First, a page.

TOKYO: Japan's Nikkei edged up to a fresh 27-year high on Tuesday, building on recent strength thanks to upbeat earnings hopes, while Ono Pharmaceutical surged on news that a Nobel Prize was awarded to researchers for a cancer-fighting method used in its drug Opdivo.
The Nikkei share average ended 0.1 per cent higher at 24,270.62, hovering at levels not seen since November 1991.
The gains in the benchmark have been underpinned by the prospect of stronger corporate earnings on the back of a weaker yen. The benchmark index has comfortably stayed above the 24,000-line since last Friday.
The Nikkei rallied 5.5 per cent in September, and its sharp gains in the short-period of time make the market prone to profit-taking, but the underlining mood remains positive, traders said.
"Investors take heart from the global economy's strength and prospects for brighter earnings forecasts as they start reporting earnings later this month," said Takuya Takahashi, a strategist at Daiwa Securities.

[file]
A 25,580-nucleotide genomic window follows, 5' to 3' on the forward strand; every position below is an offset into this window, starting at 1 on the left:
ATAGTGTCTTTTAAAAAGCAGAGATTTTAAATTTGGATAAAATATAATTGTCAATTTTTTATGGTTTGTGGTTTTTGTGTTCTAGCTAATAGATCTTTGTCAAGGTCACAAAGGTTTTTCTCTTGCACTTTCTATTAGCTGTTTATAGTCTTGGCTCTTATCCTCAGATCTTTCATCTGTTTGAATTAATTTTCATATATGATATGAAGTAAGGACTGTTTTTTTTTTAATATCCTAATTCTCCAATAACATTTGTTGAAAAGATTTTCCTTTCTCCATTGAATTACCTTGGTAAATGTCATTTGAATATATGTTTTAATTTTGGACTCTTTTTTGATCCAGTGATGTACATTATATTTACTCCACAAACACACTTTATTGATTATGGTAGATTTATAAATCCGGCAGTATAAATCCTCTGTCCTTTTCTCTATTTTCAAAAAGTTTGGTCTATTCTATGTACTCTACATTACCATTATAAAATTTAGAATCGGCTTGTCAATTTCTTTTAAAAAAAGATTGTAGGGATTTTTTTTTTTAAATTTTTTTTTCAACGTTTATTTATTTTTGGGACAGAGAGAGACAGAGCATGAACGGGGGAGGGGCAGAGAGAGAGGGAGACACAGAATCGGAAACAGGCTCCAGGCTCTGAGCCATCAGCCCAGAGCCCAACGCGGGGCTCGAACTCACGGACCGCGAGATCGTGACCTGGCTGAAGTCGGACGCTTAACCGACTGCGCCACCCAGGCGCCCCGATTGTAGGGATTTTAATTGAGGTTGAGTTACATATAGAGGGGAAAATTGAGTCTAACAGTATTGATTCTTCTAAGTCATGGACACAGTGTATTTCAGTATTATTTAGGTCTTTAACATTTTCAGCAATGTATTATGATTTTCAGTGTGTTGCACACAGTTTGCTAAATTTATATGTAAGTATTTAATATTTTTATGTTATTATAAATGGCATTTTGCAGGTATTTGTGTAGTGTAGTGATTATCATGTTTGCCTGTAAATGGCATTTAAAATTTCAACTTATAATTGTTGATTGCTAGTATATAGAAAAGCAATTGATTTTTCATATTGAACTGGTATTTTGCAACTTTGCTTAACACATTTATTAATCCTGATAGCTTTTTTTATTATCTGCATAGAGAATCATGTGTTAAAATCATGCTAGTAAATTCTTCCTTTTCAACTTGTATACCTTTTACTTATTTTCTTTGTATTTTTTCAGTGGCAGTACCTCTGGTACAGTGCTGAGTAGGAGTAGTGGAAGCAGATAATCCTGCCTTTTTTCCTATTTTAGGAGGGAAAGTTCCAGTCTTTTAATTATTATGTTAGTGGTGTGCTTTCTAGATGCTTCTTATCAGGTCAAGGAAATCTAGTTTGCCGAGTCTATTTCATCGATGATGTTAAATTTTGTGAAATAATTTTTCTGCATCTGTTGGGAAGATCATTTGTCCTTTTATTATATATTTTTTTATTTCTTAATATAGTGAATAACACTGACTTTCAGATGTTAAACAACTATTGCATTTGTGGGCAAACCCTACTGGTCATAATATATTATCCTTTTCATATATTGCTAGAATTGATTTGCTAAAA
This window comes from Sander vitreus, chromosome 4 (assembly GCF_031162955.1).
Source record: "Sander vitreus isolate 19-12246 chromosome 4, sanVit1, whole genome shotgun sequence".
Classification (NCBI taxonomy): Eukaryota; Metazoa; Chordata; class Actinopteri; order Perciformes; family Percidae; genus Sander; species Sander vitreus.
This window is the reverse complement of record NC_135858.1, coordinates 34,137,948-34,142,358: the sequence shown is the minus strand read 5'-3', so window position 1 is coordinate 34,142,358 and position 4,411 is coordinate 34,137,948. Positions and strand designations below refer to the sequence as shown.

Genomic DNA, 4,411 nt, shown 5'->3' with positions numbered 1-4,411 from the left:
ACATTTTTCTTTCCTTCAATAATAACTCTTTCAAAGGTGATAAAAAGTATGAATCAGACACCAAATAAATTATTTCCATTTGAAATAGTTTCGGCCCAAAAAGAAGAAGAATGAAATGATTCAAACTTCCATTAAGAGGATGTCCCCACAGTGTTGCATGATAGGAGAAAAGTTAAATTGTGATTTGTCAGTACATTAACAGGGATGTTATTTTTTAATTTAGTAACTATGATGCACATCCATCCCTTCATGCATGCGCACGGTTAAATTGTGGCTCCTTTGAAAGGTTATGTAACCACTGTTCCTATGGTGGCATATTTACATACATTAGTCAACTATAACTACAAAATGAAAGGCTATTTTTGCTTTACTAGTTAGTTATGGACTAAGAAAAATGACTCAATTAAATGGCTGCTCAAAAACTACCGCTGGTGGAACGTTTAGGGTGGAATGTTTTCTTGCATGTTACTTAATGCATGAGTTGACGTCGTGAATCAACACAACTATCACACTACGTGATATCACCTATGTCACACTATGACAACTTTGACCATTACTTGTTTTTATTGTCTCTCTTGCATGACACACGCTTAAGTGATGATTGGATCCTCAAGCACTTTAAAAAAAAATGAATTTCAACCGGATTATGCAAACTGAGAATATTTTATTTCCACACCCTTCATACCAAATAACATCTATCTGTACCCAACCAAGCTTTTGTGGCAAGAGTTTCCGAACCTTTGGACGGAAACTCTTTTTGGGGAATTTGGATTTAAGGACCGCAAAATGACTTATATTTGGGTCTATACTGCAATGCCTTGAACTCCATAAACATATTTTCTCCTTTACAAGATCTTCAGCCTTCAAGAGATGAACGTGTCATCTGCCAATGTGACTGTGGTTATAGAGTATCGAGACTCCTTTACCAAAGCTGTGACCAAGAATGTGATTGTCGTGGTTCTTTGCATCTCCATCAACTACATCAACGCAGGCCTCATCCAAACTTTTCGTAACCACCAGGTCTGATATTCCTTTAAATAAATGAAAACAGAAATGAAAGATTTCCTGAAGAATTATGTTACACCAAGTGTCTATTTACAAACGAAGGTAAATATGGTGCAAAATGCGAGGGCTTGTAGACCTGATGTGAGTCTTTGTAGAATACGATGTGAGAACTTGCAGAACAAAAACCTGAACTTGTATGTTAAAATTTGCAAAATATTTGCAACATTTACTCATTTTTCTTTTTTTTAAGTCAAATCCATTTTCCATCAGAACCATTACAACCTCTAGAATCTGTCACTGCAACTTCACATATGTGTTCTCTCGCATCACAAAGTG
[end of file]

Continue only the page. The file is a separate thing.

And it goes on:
While many companies based their dollar-yen assumptions at around 105-107 this fiscal year, the current levels are boosting hopes that manufacturers, which export their goods overseas, will raise their annual earnings forecasts, he said.
The dollar surged to as high as 114.06 yen in the previous session, its strongest since November last year, before trading flat at 113.77 yen on Tuesday.
Shares of Ono Pharmaceutical Co jumped as much as 6.9 per cent to hit 3,430 yen, the highest level since August 2016, before ending up 3.1 per cent on news that a Nobel Prize was awarded to researchers for a cancer-fighting method used in Opdivo, a drug it co-developed with Bristol-Myers Squibb Co .
On the weak side, discount clothing chain Shimamura Co tumbled 8.2 per cent after the company revised lower its earnings forecast for the year ending February 2019. It now expects a net profit of 27.3 billion yen, down from previously forecast 35 billion yen.
The broader Topix was up 0.3 per cent at 1,824.03.